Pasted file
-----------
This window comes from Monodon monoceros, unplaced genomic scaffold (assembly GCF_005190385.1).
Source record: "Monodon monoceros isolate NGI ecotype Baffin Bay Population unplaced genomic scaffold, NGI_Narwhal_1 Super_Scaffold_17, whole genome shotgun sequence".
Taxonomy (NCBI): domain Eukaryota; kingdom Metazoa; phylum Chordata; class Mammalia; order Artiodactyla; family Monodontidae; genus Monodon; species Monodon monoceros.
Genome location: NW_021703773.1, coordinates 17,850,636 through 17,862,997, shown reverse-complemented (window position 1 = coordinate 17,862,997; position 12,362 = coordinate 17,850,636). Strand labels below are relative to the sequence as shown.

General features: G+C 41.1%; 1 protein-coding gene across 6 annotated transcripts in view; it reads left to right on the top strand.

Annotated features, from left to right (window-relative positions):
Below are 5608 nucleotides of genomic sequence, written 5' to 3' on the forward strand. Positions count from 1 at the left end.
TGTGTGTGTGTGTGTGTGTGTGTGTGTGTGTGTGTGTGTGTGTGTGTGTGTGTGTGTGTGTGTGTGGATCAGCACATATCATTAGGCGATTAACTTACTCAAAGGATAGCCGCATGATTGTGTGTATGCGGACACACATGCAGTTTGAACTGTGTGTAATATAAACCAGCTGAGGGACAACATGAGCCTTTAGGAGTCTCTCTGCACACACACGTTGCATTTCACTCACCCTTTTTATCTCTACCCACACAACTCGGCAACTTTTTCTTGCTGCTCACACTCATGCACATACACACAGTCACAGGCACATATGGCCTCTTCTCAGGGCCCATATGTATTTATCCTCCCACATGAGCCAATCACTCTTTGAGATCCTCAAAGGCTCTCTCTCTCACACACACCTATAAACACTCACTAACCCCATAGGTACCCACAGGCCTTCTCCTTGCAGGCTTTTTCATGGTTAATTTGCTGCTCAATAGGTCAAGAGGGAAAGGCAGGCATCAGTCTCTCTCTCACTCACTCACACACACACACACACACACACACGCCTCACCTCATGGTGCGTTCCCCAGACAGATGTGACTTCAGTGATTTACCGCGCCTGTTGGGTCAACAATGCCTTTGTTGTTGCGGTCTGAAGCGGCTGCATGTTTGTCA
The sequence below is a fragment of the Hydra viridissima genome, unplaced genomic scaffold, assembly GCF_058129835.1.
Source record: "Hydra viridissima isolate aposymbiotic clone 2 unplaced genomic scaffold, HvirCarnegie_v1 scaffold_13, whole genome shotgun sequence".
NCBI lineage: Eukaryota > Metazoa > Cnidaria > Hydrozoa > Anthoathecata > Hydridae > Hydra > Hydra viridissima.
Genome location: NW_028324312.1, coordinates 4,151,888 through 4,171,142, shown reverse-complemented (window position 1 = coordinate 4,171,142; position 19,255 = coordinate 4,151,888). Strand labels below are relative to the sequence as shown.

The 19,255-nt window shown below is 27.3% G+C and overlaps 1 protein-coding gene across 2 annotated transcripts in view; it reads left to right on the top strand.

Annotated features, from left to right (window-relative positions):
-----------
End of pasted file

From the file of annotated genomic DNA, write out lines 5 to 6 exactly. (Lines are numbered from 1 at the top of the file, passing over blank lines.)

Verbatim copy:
General features: G+C 41.1%; 1 protein-coding gene across 6 annotated transcripts in view; it reads left to right on the top strand.

Annotated features, from left to right (window-relative positions):